Musings on Food Supply in Greater Melbourne
Last week I had the pleasure of attending the second annual Local Food Launchpad in Melbourne. There is no doubt to those who have stopped to think about it, that sustainability in food supply and food security is rapidly declining. Cities get bigger, farmers get pushed further and further out – and now we’re looking at a future of mass job loss as automation picks up pace over the next 10-15 years.
If food production gets pushed further away, transportation costs increase, shelf life goes down, and the overall quality of food available to inner city dwellers at an affordable price goes down. It will be the most vulnerable to suffer first.
It’s great to see an initiative like Local Food Launchpad where entrepreneurs are advised, and guided, to take matters into their own hands, in an enterprise system that is not wholly reliant on philanthropy, but still has a social focus. How can we best utilise urban areas, train the vulnerable on new skills, and counter the disturbing trends – in Greater Melbourne alone, the inner foodbowl currently supplies 82% of the cities fresh vegetable needs, but with increasing population and decreasing food production within the area, that number could drop to as low as 21% by 2050.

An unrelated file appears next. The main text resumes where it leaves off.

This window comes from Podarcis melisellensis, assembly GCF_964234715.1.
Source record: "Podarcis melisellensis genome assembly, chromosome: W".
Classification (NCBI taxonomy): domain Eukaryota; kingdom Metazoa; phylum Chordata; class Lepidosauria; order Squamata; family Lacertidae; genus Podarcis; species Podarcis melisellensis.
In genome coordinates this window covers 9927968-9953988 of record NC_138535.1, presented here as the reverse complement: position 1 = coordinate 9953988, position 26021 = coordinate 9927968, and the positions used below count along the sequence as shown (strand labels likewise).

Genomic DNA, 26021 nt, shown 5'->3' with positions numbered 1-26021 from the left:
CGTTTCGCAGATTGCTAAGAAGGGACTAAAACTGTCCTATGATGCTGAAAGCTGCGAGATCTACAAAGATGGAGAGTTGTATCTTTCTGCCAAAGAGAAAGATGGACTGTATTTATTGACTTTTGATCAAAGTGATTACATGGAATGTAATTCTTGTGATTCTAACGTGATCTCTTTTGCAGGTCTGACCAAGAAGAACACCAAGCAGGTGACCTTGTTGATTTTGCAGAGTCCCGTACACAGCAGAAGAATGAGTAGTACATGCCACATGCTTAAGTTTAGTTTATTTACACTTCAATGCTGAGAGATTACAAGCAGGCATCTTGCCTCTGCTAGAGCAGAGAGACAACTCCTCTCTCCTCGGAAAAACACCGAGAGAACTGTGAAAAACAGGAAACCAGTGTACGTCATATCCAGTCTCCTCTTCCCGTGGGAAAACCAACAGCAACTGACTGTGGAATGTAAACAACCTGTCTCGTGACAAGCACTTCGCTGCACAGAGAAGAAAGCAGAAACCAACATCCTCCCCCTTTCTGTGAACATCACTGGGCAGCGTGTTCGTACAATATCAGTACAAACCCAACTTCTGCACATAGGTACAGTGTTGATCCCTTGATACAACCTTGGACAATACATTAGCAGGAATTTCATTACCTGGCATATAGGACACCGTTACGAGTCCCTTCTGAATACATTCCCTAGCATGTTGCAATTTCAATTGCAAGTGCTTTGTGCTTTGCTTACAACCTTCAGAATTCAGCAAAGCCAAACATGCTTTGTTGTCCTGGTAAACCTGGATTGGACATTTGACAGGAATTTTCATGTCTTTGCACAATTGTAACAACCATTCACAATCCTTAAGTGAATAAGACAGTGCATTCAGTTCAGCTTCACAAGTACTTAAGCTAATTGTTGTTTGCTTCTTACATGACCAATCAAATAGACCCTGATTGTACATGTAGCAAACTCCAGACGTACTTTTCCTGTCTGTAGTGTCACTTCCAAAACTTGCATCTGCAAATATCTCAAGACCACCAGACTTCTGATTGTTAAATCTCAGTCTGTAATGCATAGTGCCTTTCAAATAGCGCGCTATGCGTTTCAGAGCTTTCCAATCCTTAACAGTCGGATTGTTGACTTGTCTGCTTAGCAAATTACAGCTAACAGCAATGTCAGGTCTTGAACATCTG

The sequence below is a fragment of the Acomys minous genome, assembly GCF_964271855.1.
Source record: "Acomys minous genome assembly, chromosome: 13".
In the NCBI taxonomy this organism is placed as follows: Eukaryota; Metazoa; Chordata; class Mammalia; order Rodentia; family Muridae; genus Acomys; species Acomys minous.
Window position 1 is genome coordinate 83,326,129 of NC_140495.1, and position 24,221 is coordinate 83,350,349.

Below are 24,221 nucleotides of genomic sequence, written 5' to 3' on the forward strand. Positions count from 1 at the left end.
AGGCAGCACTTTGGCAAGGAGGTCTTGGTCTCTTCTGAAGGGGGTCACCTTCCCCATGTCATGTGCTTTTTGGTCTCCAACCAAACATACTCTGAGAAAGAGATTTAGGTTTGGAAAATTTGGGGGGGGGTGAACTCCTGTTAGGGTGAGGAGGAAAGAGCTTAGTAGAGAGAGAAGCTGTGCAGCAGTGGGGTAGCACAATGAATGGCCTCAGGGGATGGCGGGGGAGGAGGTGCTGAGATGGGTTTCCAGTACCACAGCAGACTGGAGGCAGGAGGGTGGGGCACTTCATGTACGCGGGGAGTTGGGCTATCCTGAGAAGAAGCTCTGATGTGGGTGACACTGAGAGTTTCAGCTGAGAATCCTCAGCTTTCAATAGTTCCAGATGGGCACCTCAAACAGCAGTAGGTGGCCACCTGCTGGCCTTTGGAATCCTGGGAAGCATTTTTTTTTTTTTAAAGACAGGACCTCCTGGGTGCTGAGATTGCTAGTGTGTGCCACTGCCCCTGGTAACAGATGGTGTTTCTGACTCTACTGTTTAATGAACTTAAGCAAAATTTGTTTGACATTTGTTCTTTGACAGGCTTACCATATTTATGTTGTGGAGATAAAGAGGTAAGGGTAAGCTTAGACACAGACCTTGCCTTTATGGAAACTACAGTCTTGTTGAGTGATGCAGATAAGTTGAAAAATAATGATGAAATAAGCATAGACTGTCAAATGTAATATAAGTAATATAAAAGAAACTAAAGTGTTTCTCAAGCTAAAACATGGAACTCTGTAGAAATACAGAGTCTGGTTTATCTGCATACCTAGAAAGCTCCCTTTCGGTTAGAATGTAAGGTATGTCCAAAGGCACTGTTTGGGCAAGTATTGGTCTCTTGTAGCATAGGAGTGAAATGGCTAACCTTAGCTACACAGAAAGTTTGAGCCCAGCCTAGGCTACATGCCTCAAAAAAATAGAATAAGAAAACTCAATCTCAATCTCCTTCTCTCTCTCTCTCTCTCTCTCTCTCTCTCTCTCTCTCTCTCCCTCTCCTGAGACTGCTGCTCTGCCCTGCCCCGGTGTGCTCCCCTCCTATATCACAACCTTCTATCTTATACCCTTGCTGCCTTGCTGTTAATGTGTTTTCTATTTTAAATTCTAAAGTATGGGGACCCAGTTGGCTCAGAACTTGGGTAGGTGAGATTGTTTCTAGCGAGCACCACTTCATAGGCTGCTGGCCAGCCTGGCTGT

We’ve seen the implementation of community gardens (or as they are known in the UK, allotments), but the reality is that many lack the skills to fully utilise small garden beds, and on top of that the costs of renting these plots on top of maintaining a home and other living expenses, still puts them out of reach of many. They require both immediate proximity (how far would you travel to tend to your garden several times a week?), affordability, and sufficient knowledge. Permaculture will become a more important feature but again requires specialist knowledge to utilise on this very small scale.
One of the concepts presented was a food waste recycling concept, looking to pick up scraps from restaurants to be composted – perhaps this could be used in conjunction with community gardens or other similar initiatives. We certainly have an expansive country at our disposal, but lack the food production focus that older countries (think the Mediterranean Garden or French Provincial lifestyle) have, with generations of history of farming the land or producing their own bread, cheese, and small goods.
Another looked at crowd farming and crowd harvesting – those with gardens sharing their excess and working together to share knowledge, labour, and resources. This is another potential route for community gardening, but if those with nothing provide the labour while those more fortunate provide the land, I wonder if we could end up with something that looks like a pocket sized version of landholders and peasants in the not too distant future.
Yet, we are ‘the food capital of Australia’ – a thriving multicultural hub with more restaurants and cafes per capita than anywhere else in the world. It’s clear we need to make these changes and quickly.
I’m shortly off on a European adventure and look forward to learning more about how other cultures view food and it’s role in their identities.